The protracted crisis in the Lake Chad Basin region remains one of the most severe humanitarian emergencies in the world. More than 17 million people live in the affected areas across Nigeria, Cameroon, Chad and Niger - 10.7 million people need humanitarian assistance; more than 6 million are children.

The crisis has unfolded in a region beset by chronic fragility, where poverty, under-development, gender inequality, unemployment and a lack of prospects for young people fuel extremism compounded by environmental degradation and the impact of climate change.

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Teaching children and families how to wash their hands is crucial to our work in refugee camps.

Plan International's projects in Lake Chad have always worked to deliver positive outcomes for children - especially girls - their families, and their communities. During the pandemic, we are working closely with government agencies across the numerous countries affected by the Lake Chad crisis to ensure that people are prepared for COVID-19.

We are also making every effort to reduce the coronavirus's impact on people living in refugee camps in the region. For instance, in Niger, we partner with local radio stations to inform the public about COVID-19 and how to prevent it.

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Youth living in Lake Chad work with Plan International to raise awareness and share information during emergencies using radio.

In Nigeria, we distribute hand sanitizers, build handwashinghandwashing stations and disseminate posters and banners to inform community members. We are also working with the Nigeria Centre for Disease Control (NCDC) and the Ministry of Health to ensure strong community outreach and engagement.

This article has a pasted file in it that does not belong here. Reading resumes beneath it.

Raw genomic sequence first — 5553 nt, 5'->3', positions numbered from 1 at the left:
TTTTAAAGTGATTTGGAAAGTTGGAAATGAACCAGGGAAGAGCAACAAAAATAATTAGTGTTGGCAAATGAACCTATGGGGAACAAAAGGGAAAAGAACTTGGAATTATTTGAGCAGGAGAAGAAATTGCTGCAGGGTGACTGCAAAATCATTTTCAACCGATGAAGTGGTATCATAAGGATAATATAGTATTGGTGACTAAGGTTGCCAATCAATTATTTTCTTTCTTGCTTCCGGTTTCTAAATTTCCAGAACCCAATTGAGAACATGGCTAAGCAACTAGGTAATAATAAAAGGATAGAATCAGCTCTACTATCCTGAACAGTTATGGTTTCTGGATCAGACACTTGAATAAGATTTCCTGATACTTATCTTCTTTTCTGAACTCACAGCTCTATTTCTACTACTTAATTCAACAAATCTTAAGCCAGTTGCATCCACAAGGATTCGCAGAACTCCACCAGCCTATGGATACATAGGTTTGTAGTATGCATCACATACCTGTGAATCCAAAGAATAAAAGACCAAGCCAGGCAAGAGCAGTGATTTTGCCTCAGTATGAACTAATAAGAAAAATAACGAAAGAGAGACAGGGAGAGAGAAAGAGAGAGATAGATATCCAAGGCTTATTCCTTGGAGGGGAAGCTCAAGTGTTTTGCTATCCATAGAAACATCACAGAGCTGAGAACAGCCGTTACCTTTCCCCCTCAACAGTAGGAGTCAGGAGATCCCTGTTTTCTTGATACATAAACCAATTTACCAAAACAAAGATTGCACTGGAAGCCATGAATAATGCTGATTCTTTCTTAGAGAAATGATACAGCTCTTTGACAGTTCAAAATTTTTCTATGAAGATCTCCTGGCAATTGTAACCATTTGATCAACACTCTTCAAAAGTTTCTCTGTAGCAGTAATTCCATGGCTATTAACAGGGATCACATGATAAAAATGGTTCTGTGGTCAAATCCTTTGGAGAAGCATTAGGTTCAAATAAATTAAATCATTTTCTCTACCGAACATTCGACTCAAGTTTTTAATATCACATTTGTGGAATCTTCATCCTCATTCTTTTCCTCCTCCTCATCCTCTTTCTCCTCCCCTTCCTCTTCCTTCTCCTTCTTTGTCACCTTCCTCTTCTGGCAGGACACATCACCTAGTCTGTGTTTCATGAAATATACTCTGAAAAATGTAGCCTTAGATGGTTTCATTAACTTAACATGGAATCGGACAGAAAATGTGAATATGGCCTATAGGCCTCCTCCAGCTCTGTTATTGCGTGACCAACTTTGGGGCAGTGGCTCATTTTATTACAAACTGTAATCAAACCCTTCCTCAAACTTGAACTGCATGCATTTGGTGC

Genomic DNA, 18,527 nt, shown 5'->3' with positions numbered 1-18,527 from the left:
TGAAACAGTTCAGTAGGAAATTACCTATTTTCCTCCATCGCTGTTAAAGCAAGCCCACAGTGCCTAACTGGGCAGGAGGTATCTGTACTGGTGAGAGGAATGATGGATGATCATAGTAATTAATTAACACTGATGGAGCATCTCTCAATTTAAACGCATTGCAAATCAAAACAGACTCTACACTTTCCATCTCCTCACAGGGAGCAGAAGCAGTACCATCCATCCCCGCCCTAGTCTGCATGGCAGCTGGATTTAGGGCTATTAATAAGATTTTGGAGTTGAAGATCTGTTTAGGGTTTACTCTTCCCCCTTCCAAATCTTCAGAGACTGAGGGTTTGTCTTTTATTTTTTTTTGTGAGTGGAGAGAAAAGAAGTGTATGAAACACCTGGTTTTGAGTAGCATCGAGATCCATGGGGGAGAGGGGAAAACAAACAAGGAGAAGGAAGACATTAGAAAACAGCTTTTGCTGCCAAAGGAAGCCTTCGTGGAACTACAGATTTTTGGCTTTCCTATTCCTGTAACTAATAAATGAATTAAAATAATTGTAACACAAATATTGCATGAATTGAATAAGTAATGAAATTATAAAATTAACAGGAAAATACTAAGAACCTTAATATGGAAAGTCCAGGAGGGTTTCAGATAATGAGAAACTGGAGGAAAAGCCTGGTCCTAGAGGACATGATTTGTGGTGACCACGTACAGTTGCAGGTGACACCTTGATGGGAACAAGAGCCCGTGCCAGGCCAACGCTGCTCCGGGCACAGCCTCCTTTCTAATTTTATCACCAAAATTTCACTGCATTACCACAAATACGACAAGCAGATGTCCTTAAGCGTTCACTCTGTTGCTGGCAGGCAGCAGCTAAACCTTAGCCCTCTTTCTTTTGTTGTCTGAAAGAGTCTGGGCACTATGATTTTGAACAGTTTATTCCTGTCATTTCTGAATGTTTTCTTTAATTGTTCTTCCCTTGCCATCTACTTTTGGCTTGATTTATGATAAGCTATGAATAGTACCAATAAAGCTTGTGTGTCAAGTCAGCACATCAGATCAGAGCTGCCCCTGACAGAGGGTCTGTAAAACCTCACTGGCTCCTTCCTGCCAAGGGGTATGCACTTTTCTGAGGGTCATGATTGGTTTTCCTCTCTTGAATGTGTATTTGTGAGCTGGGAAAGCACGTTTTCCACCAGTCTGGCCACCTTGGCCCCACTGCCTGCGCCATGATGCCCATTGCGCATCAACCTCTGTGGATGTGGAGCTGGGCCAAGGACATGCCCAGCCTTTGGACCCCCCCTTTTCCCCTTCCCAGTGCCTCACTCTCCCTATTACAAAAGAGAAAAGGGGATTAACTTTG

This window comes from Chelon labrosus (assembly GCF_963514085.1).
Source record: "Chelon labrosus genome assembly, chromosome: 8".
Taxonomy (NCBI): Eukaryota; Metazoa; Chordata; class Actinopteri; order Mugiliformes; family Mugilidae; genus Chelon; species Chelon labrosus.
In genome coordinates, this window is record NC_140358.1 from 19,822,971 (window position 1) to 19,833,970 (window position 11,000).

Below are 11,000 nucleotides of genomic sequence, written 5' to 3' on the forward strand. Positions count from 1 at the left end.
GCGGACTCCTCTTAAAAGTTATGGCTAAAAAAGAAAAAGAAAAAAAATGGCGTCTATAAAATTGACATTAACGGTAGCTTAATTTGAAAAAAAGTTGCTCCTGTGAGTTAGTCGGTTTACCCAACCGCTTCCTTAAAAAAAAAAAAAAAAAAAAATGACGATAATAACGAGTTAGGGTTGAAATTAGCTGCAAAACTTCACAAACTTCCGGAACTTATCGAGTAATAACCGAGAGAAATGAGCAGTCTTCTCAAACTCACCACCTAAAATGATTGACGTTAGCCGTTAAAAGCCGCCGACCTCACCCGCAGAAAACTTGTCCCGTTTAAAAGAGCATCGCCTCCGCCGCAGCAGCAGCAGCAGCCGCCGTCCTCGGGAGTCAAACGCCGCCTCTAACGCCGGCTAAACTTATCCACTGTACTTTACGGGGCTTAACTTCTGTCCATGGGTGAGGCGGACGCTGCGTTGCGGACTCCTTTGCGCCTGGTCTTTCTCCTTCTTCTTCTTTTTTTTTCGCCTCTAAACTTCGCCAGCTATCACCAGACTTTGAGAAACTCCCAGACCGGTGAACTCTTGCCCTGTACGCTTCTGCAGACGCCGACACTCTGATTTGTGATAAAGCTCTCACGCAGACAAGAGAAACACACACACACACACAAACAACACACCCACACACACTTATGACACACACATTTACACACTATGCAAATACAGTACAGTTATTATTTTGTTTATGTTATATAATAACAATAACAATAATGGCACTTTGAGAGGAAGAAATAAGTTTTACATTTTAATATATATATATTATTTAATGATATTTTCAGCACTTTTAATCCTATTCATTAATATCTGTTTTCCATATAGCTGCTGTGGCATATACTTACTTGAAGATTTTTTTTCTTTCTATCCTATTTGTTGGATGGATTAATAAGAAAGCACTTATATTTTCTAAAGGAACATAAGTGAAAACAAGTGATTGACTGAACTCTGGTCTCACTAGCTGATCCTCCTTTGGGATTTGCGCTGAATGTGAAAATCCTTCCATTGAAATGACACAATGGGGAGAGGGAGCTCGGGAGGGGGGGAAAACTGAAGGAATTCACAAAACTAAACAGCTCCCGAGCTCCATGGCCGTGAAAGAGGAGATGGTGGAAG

The civil war in the Central African Republic

A deadly civil war has decimated the Central African Republic (CAR) since 2012. 

Despite the country's significant mineral deposits and other resources, CAR is among the ten poorest countries in the world and the worst country to be young.

Thousands of people have been killed, and over 600,000 refugees have fled into neighbouring Cameroon and the Democratic Republic of Congo.

Plan International is one of the leading humanitarian organizations in the CAR refugee crisis in Cameroon, focused on the most urgent needs of refugees. We've helped over 12,000 refugee families and constructed over 100 temporary learning spaces so that children can continue their education in crisis.

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A temporary learning space in Cameroon

In response to COVID-19 and its impact on the CAR refugee population, we have begun training 40 community health workers to sensitize the broader community on preventing and identifying the coronavirus.  

 

Working to protect the most vulnerable

 

Plan International Canada has over 80 years of experience in international development and humanitarian response and remains committed to children'sWe'veWe've rights and equality for girls as the world navigates the unprecedented challenges posed by the COVID-19 outbreak.­­­­­­

When COVID-19 hits countries already facing complex emergencies related to conflict, food insecurity or disease, the impacts can be devasting. We are currently prioritizing support for these hard-hit communities focusing on girls, as our research and experience show that girls are often most at risk in times of crisis.